Process Actions
Process actions are steps which can be included in a Process.
Like all steps, they are executed unless they are nullified by some precondition being false.
This is the multi-page printable view of this section. Click here to print.
Process actions are steps which can be included in a Process.
Like all steps, they are executed unless they are nullified by some precondition being false.
Variables are values which can be updated.
They are created within the Values tab, and can be used and updated within Process steps.
To update a Number Variable, you
- Underweight = <18.5
- Normal weight = 18.5–24.9
- Overweight = 25–29.9
- Obesity = BMI of 30 or greater
In the video below,
we have set up two number input questions to ask the user for weight in kg and height in m.
We introduce a number variable bmi.
We add an Update variable action with the BMI formula. When this executes, the value of the bmi Variable is updated.
We add a text display where we include the bmi variable to inform the user of the value of bmi which has been computed on the basis of the input values.
Then we debug to test it out.
The value calculated is rounded to the nearest integer because we set the bmi variable to have zero decimal places when we created it.
We could edit the decimal places of the Variable for greater precision.
Another way of calculating a new value for a number Variables you might want to use is by determining a number of periods- how many months/weeks since/until from one date to another date.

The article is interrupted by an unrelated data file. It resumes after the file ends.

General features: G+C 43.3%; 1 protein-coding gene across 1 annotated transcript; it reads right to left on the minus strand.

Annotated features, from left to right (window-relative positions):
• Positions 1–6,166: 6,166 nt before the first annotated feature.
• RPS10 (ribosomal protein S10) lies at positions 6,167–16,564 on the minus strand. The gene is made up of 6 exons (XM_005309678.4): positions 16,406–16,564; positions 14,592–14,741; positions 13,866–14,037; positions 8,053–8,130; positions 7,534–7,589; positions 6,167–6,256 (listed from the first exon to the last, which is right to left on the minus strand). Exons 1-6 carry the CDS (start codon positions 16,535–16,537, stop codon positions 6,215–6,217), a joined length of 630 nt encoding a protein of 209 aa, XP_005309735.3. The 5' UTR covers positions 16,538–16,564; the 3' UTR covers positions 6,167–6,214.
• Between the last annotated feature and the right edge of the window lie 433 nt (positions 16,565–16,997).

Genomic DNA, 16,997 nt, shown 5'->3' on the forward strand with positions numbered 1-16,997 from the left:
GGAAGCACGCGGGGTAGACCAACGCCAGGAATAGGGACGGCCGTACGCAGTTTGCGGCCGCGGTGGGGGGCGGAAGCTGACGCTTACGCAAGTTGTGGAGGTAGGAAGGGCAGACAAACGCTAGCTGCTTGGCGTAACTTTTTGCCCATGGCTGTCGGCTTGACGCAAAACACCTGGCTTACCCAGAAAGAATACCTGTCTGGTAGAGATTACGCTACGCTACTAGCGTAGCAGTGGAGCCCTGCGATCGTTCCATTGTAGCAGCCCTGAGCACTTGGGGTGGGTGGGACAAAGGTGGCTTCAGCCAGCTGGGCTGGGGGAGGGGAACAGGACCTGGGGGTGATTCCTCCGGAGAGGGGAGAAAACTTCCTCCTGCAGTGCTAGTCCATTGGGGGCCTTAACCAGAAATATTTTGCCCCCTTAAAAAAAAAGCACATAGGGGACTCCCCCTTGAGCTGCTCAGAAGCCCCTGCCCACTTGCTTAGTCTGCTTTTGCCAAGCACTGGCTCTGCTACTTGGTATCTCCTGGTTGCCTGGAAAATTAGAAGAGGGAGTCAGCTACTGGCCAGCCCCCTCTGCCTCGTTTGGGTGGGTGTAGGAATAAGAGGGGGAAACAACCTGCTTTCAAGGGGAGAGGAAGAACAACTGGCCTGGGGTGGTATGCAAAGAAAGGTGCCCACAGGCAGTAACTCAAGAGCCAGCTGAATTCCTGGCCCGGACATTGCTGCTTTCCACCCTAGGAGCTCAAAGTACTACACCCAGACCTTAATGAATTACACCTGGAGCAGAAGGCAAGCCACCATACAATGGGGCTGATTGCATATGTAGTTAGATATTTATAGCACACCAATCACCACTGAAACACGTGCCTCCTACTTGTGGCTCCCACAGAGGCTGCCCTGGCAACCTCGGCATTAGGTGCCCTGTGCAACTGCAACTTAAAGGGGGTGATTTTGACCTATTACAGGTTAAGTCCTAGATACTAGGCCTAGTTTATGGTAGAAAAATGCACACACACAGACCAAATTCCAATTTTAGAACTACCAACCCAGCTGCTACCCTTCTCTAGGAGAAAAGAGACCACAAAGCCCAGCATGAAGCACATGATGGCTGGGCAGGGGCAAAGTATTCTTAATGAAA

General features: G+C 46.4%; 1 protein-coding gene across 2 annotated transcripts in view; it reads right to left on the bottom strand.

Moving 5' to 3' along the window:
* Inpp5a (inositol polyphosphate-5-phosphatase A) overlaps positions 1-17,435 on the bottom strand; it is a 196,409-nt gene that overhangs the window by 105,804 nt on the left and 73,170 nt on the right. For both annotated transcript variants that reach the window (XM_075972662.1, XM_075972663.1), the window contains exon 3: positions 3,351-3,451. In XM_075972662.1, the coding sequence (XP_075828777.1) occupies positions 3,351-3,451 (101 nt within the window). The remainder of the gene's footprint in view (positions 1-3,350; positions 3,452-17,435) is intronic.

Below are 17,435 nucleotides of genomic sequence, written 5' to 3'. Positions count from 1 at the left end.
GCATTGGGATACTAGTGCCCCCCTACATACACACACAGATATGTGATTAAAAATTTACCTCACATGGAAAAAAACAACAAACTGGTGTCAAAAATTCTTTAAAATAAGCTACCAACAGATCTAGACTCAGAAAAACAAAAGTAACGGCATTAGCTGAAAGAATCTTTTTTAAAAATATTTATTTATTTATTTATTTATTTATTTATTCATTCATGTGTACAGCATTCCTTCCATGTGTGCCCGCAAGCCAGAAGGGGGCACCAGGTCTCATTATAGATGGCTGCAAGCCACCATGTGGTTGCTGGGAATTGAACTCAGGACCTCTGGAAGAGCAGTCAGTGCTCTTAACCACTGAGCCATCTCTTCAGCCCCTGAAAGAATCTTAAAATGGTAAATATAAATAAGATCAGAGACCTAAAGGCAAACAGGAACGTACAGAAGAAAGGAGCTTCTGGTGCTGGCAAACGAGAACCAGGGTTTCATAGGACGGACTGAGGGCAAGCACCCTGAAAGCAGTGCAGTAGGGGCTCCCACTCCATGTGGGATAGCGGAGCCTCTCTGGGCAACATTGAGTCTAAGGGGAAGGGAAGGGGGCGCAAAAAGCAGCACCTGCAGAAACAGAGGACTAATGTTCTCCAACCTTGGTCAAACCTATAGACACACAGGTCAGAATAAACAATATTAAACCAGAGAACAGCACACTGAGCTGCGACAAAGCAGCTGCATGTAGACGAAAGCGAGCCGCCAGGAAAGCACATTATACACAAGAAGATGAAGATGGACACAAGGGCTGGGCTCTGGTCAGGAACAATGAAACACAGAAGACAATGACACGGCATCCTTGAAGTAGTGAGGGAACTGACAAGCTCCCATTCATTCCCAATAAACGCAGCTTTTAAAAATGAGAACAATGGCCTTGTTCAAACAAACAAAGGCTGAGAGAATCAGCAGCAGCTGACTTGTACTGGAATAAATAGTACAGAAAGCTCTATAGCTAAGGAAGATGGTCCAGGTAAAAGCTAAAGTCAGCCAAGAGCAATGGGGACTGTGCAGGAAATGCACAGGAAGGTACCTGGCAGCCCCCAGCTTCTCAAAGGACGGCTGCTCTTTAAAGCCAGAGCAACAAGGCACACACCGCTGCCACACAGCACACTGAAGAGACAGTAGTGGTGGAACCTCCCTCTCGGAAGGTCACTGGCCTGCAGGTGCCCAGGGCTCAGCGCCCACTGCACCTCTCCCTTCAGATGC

Imagine you are creating an App to advice pregnant women.
As an approximation to gestation date, you may take the date of last-known menstrual period (LMP).
Then, to give good advice, your App may need first to figure out how many weeks along any particular woman is.
This is how we can compute this in Logiak:
We can use the example of pregnancy here too to illustrate one way we might want to calculate a new date value.
If we know a woman’s LMP (Last known menstrual period), we can also know the EDD (expected delivery date) by figuring out what the date is 40 weeks after the LMP date.
Here we create a variable edd to represent Expected Delivery Date, and calculate a value for that by explicitly saying we want the date which is 40 weeks after LMP (Last known menstrual period)
Logiak builds an expression for us.
The following video shows creating and updating of a set Variable.
Please checkout Reasoning with Sets for explanation
This action fetches an object instance from the database which becomes the value of this action.
The value of this action has the data type object instance.
You can use dot notation to access its constituent field values.
The fetch instance action needs to know which instance you want.
We describe this by
In fact, there are three steps to configuring the fetch, and they appear in this order:
Suppose we needed to
Fetch the invoice with the largest amount from the past 12 months
you would configure it like this:
If you know the primary key of the instance you want to fetch from the database, you configure like this: